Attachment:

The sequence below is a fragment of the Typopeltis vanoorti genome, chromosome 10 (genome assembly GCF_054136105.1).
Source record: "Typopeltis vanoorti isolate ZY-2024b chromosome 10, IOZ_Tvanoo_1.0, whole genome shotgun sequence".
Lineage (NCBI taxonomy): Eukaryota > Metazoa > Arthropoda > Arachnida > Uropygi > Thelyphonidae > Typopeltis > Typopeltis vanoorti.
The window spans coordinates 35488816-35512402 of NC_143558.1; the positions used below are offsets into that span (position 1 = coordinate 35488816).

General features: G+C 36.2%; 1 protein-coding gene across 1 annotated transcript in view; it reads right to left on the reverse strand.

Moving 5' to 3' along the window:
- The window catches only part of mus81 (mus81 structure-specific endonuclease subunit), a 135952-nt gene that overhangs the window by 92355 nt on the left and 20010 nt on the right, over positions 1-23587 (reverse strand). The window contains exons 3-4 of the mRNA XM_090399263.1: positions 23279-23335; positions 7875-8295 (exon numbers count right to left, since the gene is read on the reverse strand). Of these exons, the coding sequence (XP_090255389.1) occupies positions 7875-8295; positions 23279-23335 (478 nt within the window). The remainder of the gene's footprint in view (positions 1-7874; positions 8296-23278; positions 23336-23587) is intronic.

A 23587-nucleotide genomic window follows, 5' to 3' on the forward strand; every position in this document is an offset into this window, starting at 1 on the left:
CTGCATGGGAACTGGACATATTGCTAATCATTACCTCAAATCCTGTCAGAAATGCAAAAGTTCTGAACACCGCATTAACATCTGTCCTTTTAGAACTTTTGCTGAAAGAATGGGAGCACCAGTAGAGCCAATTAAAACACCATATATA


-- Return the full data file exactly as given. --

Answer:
The sequence below is a fragment of the Typopeltis vanoorti genome, chromosome 10 (genome assembly GCF_054136105.1).
Source record: "Typopeltis vanoorti isolate ZY-2024b chromosome 10, IOZ_Tvanoo_1.0, whole genome shotgun sequence".
Lineage (NCBI taxonomy): Eukaryota > Metazoa > Arthropoda > Arachnida > Uropygi > Thelyphonidae > Typopeltis > Typopeltis vanoorti.
The window spans coordinates 35488816-35512402 of NC_143558.1; the positions used below are offsets into that span (position 1 = coordinate 35488816).

General features: G+C 36.2%; 1 protein-coding gene across 1 annotated transcript in view; it reads right to left on the reverse strand.

Moving 5' to 3' along the window:
- The window catches only part of mus81 (mus81 structure-specific endonuclease subunit), a 135952-nt gene that overhangs the window by 92355 nt on the left and 20010 nt on the right, over positions 1-23587 (reverse strand). The window contains exons 3-4 of the mRNA XM_090399263.1: positions 23279-23335; positions 7875-8295 (exon numbers count right to left, since the gene is read on the reverse strand). Of these exons, the coding sequence (XP_090255389.1) occupies positions 7875-8295; positions 23279-23335 (478 nt within the window). The remainder of the gene's footprint in view (positions 1-7874; positions 8296-23278; positions 23336-23587) is intronic.

A 23587-nucleotide genomic window follows, 5' to 3' on the forward strand; every position in this document is an offset into this window, starting at 1 on the left:
CTGCATGGGAACTGGACATATTGCTAATCATTACCTCAAATCCTGTCAGAAATGCAAAAGTTCTGAACACCGCATTAACATCTGTCCTTTTAGAACTTTTGCTGAAAGAATGGGAGCACCAGTAGAGCCAATTAAAACACCATATATA